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Neutering


Female cats can begin oestrus (season) from around 6 months of age. Our practice routinely neuters (spays) females from 6 months of age. Occasionally a cat comes into season earlier and in that case neutering can be done at an earlier age. It is of course possible to let a female have a litter and then perform neutering afterwards. However it should be remembered that it is not always possible to find homes for the kittens and there are often unwanted kittens and cats that already need good homes. If female cats were left un-neutered they could continue having two litters a year for life.


Male cats can also be neutered (castrated) from 6 months of age. This can help to prevent their fighting and wandering tendencies which often lead to serious injury from road accidents or the spread of disease that is contracted from this life style. Urine marking with its strong odor can also be avoided by neutering your male cat.


Female dogs are routinely neutered (spayed) before the first season at about 6 months of age. Neutering avoids the continued problem of seasons which occur twice yearly and also avoids 'false pregnancy' which often occurs 6-8 weeks after the season causing hormonal and behavioural problems. Early neutering will significantly reduce the chances of mammary tumours later in life and of course avoid the occurrence of a womb infection (pyometra).


Male dogs are neutered (castrated) from 16 weeks of age. Dogs are most often neutered to avoid behavioural problems such as aggression, wandering and urine marking. Castration also avoids or reduces the risk of testicular and prostate disease.


Please do not hesitate to ask for advice on this subject if you have any concerns. The operations involved (castration and hysterectomy) require a general anaesthetic. Hysterectomy is of course a more major abdominal surgery and although occasional problems can be encountered the procedure is usually routinely straightforward in young healthy individuals.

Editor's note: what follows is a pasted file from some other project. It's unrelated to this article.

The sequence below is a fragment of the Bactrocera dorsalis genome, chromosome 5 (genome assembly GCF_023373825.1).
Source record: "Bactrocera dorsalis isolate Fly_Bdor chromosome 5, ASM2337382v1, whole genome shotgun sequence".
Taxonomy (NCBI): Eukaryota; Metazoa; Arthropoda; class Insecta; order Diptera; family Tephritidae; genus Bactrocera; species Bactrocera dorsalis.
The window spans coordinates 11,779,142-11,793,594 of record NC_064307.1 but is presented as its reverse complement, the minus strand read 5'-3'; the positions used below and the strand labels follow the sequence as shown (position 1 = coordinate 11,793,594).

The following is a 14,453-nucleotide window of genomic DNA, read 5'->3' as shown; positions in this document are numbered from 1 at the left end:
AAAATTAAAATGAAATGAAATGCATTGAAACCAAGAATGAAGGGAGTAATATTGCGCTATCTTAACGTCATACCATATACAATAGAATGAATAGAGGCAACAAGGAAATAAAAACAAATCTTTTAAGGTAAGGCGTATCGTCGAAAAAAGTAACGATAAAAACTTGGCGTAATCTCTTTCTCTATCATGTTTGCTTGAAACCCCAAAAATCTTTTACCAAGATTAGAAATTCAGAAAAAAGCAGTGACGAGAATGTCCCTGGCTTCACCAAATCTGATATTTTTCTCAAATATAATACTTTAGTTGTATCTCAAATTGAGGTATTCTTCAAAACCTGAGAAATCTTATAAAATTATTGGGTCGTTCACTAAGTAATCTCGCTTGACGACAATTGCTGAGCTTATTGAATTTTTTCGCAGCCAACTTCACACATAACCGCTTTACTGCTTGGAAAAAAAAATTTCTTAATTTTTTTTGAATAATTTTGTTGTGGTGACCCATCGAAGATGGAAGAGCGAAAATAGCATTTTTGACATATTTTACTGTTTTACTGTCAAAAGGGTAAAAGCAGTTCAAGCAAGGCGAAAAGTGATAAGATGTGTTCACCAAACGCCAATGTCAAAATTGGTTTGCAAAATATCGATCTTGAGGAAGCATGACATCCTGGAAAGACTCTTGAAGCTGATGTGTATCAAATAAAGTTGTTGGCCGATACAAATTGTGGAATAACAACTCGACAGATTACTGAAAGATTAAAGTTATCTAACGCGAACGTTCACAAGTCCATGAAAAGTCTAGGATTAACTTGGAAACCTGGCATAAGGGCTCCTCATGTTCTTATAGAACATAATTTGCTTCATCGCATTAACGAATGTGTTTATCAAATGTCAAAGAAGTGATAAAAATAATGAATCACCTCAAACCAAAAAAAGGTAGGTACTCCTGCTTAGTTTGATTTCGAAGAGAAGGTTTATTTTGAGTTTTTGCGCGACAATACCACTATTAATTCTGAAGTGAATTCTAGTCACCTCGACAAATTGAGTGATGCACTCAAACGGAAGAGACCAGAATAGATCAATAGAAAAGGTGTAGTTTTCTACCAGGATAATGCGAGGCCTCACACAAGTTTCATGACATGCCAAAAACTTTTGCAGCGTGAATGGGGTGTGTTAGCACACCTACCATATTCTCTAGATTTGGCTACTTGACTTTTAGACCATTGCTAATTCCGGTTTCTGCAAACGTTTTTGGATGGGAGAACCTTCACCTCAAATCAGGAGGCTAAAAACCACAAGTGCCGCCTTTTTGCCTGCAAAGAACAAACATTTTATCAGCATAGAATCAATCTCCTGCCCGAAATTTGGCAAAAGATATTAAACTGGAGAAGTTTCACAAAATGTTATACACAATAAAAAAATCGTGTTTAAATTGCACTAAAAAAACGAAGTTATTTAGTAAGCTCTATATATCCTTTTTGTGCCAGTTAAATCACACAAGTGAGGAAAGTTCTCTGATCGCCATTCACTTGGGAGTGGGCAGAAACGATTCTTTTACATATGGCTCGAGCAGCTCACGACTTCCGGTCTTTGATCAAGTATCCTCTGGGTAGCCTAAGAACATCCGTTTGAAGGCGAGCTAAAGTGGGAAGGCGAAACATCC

Rabbits

We recommend neutering rabbits as soon as they become sexually mature at around 4-6 months of age.

Pet rabbits can be happier with a companion to live with but there may be problems such as fighting and unwanted litters. Neutering at a young age avoids these problems.

It has been shown that neutered rabbits live longer.

Unspayed females are likely to develop uterine or ovarian cancer by the age of 5 years. This is virtually eliminated by spaying. Spayed females make better pets as they are a lot quieter and easier to handle.

Neutered males live longer and are less likely to be aggressive. They will be less stressed and friendlier companions. An aggressive rabbit can be quite frightening especially to a small child.

Neutering will remove the urge to mate making your rabbit calmer and happier.

Rabbits spray urine to mark their territory and in some cases will do so over their owners as a sign of affection especially in the breeding season. Once neutered male rabbits will generally stop spraying urine.

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